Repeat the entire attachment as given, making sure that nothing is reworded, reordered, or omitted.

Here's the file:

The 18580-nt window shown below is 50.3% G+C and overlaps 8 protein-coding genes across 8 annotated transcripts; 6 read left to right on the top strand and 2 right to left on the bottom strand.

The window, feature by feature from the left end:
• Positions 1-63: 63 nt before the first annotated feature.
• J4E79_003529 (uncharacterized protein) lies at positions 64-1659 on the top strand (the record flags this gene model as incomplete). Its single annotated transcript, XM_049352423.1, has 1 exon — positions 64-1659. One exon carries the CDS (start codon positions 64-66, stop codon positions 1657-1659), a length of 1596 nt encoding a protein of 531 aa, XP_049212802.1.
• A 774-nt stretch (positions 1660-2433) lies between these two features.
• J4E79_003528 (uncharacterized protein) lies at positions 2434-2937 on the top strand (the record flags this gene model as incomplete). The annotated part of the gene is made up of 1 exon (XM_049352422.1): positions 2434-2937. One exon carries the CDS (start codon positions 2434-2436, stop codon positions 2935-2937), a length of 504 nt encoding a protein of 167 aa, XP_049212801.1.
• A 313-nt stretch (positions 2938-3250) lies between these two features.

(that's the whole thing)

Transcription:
The 18580-nt window shown below is 50.3% G+C and overlaps 8 protein-coding genes across 8 annotated transcripts; 6 read left to right on the top strand and 2 right to left on the bottom strand.

The window, feature by feature from the left end:
• Positions 1-63: 63 nt before the first annotated feature.
• J4E79_003529 (uncharacterized protein) lies at positions 64-1659 on the top strand (the record flags this gene model as incomplete). Its single annotated transcript, XM_049352423.1, has 1 exon — positions 64-1659. One exon carries the CDS (start codon positions 64-66, stop codon positions 1657-1659), a length of 1596 nt encoding a protein of 531 aa, XP_049212802.1.
• A 774-nt stretch (positions 1660-2433) lies between these two features.
• J4E79_003528 (uncharacterized protein) lies at positions 2434-2937 on the top strand (the record flags this gene model as incomplete). The annotated part of the gene is made up of 1 exon (XM_049352422.1): positions 2434-2937. One exon carries the CDS (start codon positions 2434-2436, stop codon positions 2935-2937), a length of 504 nt encoding a protein of 167 aa, XP_049212801.1.
• A 313-nt stretch (positions 2938-3250) lies between these two features.